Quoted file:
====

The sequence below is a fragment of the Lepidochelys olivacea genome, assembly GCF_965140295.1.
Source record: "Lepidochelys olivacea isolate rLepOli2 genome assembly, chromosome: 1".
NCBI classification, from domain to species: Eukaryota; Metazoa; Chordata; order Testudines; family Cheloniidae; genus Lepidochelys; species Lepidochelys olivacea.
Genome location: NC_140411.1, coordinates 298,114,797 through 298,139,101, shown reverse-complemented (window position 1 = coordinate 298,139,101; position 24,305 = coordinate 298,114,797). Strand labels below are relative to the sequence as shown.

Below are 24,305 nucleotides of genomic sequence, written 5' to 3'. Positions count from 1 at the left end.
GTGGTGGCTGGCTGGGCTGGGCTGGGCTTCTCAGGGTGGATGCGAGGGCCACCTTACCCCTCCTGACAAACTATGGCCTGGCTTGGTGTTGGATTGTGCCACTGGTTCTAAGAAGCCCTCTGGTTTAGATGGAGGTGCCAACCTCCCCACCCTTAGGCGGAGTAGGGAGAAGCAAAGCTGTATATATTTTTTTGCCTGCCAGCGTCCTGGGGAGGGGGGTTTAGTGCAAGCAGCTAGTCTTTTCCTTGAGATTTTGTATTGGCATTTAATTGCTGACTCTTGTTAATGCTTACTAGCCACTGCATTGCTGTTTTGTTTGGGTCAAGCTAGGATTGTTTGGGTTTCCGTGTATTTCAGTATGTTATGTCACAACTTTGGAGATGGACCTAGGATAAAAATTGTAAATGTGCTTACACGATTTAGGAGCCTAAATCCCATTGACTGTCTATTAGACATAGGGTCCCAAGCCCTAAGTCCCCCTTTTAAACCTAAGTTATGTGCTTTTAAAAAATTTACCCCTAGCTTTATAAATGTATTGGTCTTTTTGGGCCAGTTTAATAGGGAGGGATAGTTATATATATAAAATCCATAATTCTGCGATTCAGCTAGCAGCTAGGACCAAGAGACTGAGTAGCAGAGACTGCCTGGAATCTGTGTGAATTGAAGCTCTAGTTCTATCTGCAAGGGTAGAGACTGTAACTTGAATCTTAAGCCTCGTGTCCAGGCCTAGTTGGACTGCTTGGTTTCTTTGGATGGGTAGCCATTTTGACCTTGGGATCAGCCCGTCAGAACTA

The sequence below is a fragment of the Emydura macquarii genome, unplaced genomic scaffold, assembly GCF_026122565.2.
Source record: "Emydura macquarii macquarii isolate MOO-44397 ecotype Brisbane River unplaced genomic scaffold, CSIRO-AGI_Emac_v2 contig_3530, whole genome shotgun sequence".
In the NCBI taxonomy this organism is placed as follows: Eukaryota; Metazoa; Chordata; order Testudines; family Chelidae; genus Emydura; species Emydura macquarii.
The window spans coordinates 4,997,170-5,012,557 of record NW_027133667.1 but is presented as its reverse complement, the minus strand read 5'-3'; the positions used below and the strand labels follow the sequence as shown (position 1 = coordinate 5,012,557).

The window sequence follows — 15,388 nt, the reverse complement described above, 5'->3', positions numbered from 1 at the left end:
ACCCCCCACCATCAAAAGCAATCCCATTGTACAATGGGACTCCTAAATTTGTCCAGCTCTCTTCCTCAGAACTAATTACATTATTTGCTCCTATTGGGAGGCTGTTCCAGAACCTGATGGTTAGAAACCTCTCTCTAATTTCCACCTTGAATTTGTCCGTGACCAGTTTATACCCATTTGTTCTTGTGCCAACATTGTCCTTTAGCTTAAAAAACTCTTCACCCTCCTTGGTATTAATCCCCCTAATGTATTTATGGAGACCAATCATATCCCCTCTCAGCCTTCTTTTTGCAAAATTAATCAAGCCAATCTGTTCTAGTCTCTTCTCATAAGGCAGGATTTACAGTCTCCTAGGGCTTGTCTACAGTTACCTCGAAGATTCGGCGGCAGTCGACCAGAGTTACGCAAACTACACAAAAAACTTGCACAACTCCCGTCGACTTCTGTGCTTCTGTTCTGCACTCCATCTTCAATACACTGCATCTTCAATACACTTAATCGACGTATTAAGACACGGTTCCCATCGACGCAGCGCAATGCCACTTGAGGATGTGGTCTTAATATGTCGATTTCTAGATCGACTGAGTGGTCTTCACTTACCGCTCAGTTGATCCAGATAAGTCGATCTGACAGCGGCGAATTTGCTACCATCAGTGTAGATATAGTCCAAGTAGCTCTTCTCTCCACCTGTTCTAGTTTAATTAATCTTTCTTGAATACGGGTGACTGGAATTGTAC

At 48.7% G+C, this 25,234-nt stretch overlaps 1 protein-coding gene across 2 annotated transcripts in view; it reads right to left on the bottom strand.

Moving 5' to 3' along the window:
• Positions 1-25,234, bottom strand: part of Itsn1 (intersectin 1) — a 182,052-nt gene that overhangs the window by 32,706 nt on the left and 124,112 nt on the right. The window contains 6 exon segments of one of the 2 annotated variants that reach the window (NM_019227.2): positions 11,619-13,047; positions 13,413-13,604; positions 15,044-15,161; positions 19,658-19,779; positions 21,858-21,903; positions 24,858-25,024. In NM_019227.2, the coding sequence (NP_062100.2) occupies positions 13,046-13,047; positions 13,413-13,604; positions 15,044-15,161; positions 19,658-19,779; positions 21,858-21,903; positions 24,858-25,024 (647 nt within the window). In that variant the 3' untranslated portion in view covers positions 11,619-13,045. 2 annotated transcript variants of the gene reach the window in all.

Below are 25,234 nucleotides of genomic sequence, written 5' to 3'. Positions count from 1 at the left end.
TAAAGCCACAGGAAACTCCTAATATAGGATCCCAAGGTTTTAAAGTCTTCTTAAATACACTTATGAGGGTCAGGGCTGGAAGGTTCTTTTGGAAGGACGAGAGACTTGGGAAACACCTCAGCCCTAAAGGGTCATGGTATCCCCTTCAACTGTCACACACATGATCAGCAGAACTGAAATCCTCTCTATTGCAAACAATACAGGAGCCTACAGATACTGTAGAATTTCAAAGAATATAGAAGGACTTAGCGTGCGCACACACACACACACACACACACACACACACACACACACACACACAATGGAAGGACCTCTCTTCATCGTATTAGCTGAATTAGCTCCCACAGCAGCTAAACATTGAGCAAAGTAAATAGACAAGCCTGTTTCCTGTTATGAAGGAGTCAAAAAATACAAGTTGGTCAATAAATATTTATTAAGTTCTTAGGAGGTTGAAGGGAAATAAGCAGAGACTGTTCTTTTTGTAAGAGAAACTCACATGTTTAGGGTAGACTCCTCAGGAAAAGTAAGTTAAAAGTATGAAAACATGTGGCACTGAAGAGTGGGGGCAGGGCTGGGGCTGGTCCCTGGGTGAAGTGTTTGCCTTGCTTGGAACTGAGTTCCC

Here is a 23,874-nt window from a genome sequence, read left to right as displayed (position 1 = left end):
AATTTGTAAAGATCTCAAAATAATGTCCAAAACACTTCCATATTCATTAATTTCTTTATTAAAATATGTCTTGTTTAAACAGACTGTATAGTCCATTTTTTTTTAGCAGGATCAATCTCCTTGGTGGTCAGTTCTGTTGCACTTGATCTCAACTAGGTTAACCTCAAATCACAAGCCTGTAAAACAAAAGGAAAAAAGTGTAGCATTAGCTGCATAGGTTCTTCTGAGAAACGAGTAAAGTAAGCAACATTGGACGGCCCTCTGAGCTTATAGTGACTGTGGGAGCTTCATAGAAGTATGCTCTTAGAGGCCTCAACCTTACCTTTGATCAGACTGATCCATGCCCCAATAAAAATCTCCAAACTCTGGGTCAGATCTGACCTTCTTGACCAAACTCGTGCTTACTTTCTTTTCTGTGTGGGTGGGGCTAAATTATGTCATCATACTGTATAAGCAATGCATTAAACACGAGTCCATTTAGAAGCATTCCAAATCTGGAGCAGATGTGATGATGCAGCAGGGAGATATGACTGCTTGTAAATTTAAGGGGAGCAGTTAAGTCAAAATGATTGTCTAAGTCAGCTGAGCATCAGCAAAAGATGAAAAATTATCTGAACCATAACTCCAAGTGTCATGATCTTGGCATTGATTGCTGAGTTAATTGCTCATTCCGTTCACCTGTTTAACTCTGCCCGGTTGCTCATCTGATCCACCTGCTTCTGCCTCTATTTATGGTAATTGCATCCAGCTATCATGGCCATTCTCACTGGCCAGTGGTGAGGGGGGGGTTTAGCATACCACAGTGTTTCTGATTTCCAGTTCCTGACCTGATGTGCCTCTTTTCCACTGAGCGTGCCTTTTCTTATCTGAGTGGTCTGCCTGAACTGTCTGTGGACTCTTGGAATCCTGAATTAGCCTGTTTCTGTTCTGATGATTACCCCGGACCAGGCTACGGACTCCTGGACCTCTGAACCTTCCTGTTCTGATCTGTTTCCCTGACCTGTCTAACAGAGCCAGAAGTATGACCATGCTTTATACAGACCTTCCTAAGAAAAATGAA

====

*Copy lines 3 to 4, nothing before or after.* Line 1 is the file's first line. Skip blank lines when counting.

NCBI classification, from domain to species: Eukaryota; Metazoa; Chordata; order Testudines; family Cheloniidae; genus Lepidochelys; species Lepidochelys olivacea.
Genome location: NC_140411.1, coordinates 298,114,797 through 298,139,101, shown reverse-complemented (window position 1 = coordinate 298,139,101; position 24,305 = coordinate 298,114,797). Strand labels below are relative to the sequence as shown.